Meanwhile, the war on drugs, which has had little if any success, has left hundreds of thousands dead and fleeing, leading to demands to completely overhaul the drug policies around the world including legalization of psychoactive substances like marijuana. Matt Ferner reports, World Leaders Condemn Failed Drug War, Call For Global Reform, on Tuesday in New York City, 10 members of the Global Commission on Drug Policy urged all governments to embrace models that include decriminalization of consumption, legal regulation of drug markets and strategic refocusing of criminal enforcement. Sound policy, former Brazilian President Fernando Henrique Cardoso said, “does not allow human rights to be put aside in order to extend the repression of drugs.” The commission consists of 21 former presidents and other prominent individuals who are trying to advance “humane and effective ways to reduce the harm caused by drugs to people and societies.” Its members include Cardoso; former Swiss President Ruth Dreifuss; former Colombian President César Gaviria; former Mexican President Ernesto Zedillo; Louise Arbour, former United Nations high commissioner for human rights; and Virgin Group founder Richard Branson. Cardoso believes the new approach should stress public health and ensure drug users have access to health care. Gaviria argues the legalization of marijuana and other illicit substances “strengthens the fight against cartels.” Cardoso said the world’s governments must put pressure on the Untied Nations before the United Nations before the 2016 U.N. General Assembly Special Session on Drugs (UNGASS) to begin incremental change in the “inadequate” strategies of the “war on drugs” found in current international conventions. Zedillo points out the current U.N. system of prohibition has led to increase in consumption and “created a disaster, not a world free of drugs.” Cardoso said: “We cannot abolish the use of drugs. So we need cultural modification.” Zedillo accuses the U.N. of straitjacketing the effort to adopt new policies, adding: “2016 is an opportunity to start a new international regime where governments can really control this drug problem. Our objective is to have a framework that empowers governments to pursue more rational policies. The specifics of those policies are to be defined by those governments and their civil societies.” The report comes as punished for drug oriented crimes around the world are already being reconsidered and in some countries reshaped. Cardoso said there were experiments going on all around the world with great reform success in the United States, Netherlands, Switzerland, Spain and Uruguay. he said: “We have experiences in Portugal since 1991, where they have decriminalized the use of drugs. Users get treatment assistance but are not put in jail. It has been very effective in Portugal; the results are quite clear.” In 2013, Uruguay became the first country to approve legal regulation of the production, distribution and sale of marijuana. While the U.S. government bans the use, some states, Colorado and Washington, have legalized the recreational use of the drug and 23 states and the District of Columbia have legalized medical use. Tom Angell, chairman of Marijuana Majority, in an interview with The Huffington Post, said: “These world leaders have seen, from their own experience, how the failed war on drugs harms countries and populations. I have no doubt that President Obama will evolve and join this group and the majority of Americans in at least endorsing the legalization of marijuana, just as he did with marriage equality. The only question is if this evolution will occur before or after his term as president ends. I’m sure the global commission’s members would welcome him to their ranks as one more former head of state on the record for legalization, but it’ll be a lot more impactful if he undergoes this transformation while he still has the power to change failed policies that harm people every day.”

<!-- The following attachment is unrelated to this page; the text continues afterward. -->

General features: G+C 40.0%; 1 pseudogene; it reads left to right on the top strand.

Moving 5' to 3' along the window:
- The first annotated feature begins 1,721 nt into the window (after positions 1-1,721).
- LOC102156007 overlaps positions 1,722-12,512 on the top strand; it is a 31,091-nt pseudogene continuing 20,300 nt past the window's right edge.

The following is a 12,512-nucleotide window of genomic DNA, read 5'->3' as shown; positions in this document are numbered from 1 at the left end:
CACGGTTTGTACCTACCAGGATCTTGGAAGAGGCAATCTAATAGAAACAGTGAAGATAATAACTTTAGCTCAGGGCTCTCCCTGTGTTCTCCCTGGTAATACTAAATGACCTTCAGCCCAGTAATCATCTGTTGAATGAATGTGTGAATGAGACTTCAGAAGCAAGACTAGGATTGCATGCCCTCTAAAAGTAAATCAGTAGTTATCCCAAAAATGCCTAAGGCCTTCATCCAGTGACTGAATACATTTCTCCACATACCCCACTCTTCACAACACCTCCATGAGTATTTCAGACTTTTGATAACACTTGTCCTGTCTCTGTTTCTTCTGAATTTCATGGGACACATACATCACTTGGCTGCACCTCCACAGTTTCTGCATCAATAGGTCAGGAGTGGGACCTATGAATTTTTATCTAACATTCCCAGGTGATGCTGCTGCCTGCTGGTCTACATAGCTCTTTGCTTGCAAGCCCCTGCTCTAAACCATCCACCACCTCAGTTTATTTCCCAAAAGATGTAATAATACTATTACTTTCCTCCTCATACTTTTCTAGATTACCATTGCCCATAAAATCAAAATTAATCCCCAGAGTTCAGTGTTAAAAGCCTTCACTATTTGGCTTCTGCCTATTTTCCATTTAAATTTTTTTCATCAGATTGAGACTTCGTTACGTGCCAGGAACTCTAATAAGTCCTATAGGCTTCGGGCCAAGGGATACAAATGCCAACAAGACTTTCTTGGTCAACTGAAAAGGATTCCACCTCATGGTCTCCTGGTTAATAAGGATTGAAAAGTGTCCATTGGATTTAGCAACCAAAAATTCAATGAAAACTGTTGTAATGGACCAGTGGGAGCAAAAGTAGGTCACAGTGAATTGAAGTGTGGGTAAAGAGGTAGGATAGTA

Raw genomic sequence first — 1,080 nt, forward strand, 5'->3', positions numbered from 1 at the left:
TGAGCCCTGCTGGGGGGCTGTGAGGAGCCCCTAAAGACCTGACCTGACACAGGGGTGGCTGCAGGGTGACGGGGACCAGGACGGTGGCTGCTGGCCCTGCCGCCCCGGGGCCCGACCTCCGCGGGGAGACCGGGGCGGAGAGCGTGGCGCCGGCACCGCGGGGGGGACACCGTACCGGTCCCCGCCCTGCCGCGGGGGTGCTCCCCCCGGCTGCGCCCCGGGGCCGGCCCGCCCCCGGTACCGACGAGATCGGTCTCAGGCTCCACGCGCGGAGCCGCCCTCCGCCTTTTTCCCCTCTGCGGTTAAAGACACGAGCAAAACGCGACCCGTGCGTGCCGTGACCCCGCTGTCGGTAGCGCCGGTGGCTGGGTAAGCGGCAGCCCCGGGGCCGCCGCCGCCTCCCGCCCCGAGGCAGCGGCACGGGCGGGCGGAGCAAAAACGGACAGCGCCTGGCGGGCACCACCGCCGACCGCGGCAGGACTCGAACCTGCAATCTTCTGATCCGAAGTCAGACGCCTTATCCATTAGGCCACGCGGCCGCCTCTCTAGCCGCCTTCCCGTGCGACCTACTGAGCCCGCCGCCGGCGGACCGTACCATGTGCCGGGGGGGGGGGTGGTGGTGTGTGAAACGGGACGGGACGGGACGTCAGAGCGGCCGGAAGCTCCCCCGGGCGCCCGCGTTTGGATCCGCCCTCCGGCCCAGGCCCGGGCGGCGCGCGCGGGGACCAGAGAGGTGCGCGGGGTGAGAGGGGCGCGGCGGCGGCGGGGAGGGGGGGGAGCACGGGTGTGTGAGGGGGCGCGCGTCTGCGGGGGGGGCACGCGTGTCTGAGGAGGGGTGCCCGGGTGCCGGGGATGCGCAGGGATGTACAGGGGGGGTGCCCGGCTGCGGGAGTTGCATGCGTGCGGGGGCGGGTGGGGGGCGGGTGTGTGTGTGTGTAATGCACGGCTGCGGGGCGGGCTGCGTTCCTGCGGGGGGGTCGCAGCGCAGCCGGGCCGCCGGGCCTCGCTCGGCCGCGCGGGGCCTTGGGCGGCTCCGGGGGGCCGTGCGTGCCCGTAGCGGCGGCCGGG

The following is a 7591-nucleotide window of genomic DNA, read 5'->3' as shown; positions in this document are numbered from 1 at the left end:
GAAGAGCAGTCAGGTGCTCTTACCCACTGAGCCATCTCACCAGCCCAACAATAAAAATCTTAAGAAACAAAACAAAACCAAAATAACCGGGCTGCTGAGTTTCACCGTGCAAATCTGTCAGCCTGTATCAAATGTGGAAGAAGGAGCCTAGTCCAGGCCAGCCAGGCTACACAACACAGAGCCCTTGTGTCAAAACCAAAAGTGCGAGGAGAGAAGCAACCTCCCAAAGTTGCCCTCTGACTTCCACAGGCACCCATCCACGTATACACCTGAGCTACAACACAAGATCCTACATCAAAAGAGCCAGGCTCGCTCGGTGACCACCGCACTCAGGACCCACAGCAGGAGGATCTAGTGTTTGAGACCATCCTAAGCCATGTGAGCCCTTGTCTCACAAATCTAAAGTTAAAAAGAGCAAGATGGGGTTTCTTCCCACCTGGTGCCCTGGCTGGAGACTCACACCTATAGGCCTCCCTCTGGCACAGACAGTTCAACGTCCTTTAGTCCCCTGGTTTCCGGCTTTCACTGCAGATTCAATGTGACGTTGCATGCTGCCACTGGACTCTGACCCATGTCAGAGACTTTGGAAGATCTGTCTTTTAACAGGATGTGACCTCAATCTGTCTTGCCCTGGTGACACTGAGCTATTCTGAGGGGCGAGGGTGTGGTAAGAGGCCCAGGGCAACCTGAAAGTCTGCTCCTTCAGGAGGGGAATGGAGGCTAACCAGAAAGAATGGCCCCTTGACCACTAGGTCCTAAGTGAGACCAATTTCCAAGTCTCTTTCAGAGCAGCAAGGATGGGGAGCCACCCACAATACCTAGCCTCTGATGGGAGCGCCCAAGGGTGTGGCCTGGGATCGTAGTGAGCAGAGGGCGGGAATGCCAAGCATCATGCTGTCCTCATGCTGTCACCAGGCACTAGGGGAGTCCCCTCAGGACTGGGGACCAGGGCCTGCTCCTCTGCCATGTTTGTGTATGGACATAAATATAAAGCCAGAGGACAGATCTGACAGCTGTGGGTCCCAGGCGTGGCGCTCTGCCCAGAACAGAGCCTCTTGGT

While the war on drugs seems to be making some headway in the world, the socioeconomic war being fought between classes, namely the wealthy and poor, has grown. Reuters reports, America’s Wealth Gap ‘Unsustainable’ According To Harvard Study, Harvard Business School released a study Monday titled “An Economy Doing Half its Job” said American companies were showing signs of recovering their competitive edge in the world market since the financial crisis, but workers keep struggling to demand better pay and benefits. The report says “such a divergence is unsustainable” based on a survey of 1,947 Harvard Business School alumni around the world highlighting the problem with the U.S. education system, transport infrastructure, and the effectiveness of the political system. Some 47 percent said the next three years they expect U.S. companies to be both less competitive internationally and less able to pay higher wages and benefits versus 33 percent who though the opposite. According to the survey, the results are an improvement from a 2012 Harvard Business School survey of its alumni showing 58 percent expected a decline in U.S. competitiveness. However, Harvard wrote the respondents of the 2014 survey “were much more hopeful about the future competitive success of America’s firms than they were about the future pay of America’s workers.” Harvard called on corporate leaders to help solve America’s wealth gap by working to buttress the kindergarten-to-12th-grade education system, skills-training programs, and transportation infrastructure, among other things. The report said: “Shortsighted executives may be satisfied with an American economy whose firms win in global markets without lifting U.S. living standards. But any leader with a long view understands that business has a profound stake in the prosperity of the average American. Thriving citizens become more productive employees, more willing consumers, and stronger supporters of pro-business policies. Struggling citizens are disgruntled at work, frugal at the cash register, and anti-business at the ballot box.” Meanwhile, in a speech given at the Urban Institute Monday, U.S. Treasury Secretary Jack Lew put U.S. companies using tax inversion on notice, according to CNBC: “This practice allows the corporation to avoid their civic responsibilities, while continuing to benefit from everything that makes America the best place in the world to do business. … This may be legal, but it’s wrong. And our laws should change.” Lew urged Congress to address the problem through comprehensive tax reform, but also warned the Treasury would act independently to crack down on inversions in the very near future. Tax inversion, which involves a company relocating its headquarters to a low tax nation while still maintaining their U.S. operations, has become common practice over the last year with Burger King being the latest corporation accused of inversion after merging with Canadian coffee chain Tim Hortons. Bloomberg’s Peter Cook says the Treasury’s options are limited: “They have several ideas on the table, I’m told, at the Treasury Department. They haven’t decided on one single fix. But Lew’s message this morning was: we can only do this at the margins. Only Congress can have a real, long-term fix here.” The Obama adminsitration estimates there are dozens of inversion in the works which have not been announced, but Lew urges Congress to make any legislative fix for inversion retroactive to all deals since May including the Burger King-Tim Hortons merger. According to Ryan Gorman, Amid tax backlash, Burger King acquires Tim Horton’s but keeps US HQ, Berger King announced Tuesday it purchased Tim Hortons but will keep its headquarters in the U.S. after speculation that the it would move north to avoid taxes. In a Facebook post, Burger King said: “We hear you. We’re not moving, we’re just growing and finding ways to serve you better. Our headquarters will remain in Miami where we were founded more than 60 years ago and… BKC will continue to pay all of our federal, state and local U.S. taxes.” According to Congressional Research Service data complied by the Post earlier this year, Burger King would have been the 48th company to immigrate abroad with more than 70 making the move since 1983.